Lehigh receives $1.8 million from Howard Hughes Medical Institute for bioscience education

Grant will create opportunities in Biosystems Dynamics

Lehigh University has been awarded $1.8 million from the Howard Hughes Medical Institute to fund undergraduate bioscience educational opportunities in Biosystems Dynamics.

The university, one of 160 institutions to apply for the grant, joins a list of 50 institutions, including Harvard, Yale, Vanderbilt, Dartmouth, Rice, Stanford and Washington University, that will receive a total of $86.4 million from HHMI over the next four years.

The award brings to $5.5 million the total funding Lehigh has received since 1989 from the competitive HHMI program, according to Jeff Sands, chair of the department of biological sciences.

Neal Simon, professor of biological sciences at Lehigh, will serve as HHMI program director and co-director of the Center for Biosystems Dynamics. Vassie Ware, associate professor of biological sciences, will serve as associate program director.

Simon said the HHMI grant would enable Lehigh to better prepare students for "the increasingly complex questions facing contemporary biology and medicine."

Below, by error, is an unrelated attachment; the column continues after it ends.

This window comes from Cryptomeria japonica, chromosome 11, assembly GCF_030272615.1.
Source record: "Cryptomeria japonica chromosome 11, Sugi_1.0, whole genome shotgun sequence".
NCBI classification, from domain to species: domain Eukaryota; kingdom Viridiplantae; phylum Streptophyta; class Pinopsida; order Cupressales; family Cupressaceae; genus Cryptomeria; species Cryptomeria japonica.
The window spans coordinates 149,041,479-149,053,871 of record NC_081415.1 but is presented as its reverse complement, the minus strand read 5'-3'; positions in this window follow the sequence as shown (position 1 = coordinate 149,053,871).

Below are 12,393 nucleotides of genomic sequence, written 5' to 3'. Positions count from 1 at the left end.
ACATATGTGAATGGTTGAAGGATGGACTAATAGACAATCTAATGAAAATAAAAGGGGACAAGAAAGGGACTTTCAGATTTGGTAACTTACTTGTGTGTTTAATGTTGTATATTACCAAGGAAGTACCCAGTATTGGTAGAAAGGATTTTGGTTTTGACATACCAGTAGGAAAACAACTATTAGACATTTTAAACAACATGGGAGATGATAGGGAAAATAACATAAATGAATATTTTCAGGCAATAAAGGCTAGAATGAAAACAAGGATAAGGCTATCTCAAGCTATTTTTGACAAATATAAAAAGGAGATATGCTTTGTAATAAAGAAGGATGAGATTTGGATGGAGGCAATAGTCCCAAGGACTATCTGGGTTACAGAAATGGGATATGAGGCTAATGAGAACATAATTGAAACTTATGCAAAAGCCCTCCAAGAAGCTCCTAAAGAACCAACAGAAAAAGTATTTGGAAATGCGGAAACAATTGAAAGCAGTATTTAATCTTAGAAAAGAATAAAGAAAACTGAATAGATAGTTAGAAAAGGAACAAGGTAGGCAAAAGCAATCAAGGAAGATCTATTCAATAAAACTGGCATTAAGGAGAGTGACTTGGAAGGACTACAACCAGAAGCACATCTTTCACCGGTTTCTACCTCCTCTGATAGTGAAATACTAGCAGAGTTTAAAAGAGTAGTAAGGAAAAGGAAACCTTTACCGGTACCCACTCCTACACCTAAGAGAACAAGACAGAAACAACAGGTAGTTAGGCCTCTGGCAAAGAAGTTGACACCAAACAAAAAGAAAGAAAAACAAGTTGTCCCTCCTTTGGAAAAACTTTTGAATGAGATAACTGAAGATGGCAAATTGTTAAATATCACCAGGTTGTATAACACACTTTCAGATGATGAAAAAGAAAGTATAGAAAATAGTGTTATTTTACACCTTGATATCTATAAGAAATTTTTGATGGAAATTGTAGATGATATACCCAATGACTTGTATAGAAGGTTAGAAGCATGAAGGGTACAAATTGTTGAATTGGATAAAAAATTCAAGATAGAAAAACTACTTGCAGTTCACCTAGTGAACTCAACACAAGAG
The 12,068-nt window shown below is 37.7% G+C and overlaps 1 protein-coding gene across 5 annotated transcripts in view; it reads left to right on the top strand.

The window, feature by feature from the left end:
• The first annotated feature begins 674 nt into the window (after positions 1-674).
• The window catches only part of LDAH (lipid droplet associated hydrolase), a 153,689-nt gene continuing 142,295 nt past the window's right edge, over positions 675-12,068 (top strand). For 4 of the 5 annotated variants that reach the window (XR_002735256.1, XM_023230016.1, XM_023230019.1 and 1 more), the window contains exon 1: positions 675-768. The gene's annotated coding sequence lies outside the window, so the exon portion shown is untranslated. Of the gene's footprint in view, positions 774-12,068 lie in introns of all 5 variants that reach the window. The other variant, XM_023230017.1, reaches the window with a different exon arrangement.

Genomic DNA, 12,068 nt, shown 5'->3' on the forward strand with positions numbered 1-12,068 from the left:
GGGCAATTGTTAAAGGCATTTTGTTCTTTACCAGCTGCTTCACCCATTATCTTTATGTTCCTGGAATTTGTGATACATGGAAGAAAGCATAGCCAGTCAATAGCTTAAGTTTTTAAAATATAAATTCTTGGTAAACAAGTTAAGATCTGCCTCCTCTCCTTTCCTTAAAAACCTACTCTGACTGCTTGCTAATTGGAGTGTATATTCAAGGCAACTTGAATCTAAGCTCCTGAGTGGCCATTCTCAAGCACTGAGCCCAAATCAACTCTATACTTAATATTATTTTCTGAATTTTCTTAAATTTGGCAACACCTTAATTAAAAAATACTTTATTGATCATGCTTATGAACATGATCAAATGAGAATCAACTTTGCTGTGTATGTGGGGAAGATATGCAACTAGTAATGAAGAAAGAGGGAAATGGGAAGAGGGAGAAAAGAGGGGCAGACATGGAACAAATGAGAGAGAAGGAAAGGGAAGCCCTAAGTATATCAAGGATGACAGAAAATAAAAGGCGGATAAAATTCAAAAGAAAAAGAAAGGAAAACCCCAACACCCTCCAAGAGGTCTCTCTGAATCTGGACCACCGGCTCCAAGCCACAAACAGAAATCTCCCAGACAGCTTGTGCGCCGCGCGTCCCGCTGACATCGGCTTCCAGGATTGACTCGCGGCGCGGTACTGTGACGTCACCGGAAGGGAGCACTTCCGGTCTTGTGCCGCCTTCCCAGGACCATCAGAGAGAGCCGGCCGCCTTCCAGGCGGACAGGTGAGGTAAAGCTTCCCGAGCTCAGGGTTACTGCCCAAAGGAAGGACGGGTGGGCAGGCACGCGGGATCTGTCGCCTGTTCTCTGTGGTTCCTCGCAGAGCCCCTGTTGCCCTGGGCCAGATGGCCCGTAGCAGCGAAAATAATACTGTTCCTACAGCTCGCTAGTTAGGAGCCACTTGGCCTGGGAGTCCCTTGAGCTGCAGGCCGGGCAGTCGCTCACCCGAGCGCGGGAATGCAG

Lehigh recently received a $400,000 grant from the W.M. Keck Foundation to develop an undergraduate program in Applied Life Sciences.

Sands said HHMI's grant reviewers pointed to Lehigh's focus on providing students with research-intensive experiences in biosystems dynamics as a strength of the proposal.

Simon says the new HHMI grant will allow the university to offer a new introductory survey course that includes community access and promotes bioscience literacy. A minor in Biosystems Dynamics will stress an integrative approach to life science, including a Computational Biology Lab for modeling physiological processes.

The university will boost its capabilities in bioimaging through equipment acquisitions and a remote connection to the Center for Comparative NeuroImaging at the University of Massachusetts Medical School, which will allow fMRI studies to be run from Lehigh facilities.

Anne Meltzer, dean of the College of Arts and Sciences at Lehigh, said the HHMI grant will enable Lehigh to strengthen its commitment "to multidisciplinary perspectives and teamwork; to reach out to students from computer science, mathematics, physics, chemistry, and engineering in addition to biological sciences; and to involve them in life science research."

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Last reviewed: By John M. Grohol, Psy.D. on 21 Feb 2009
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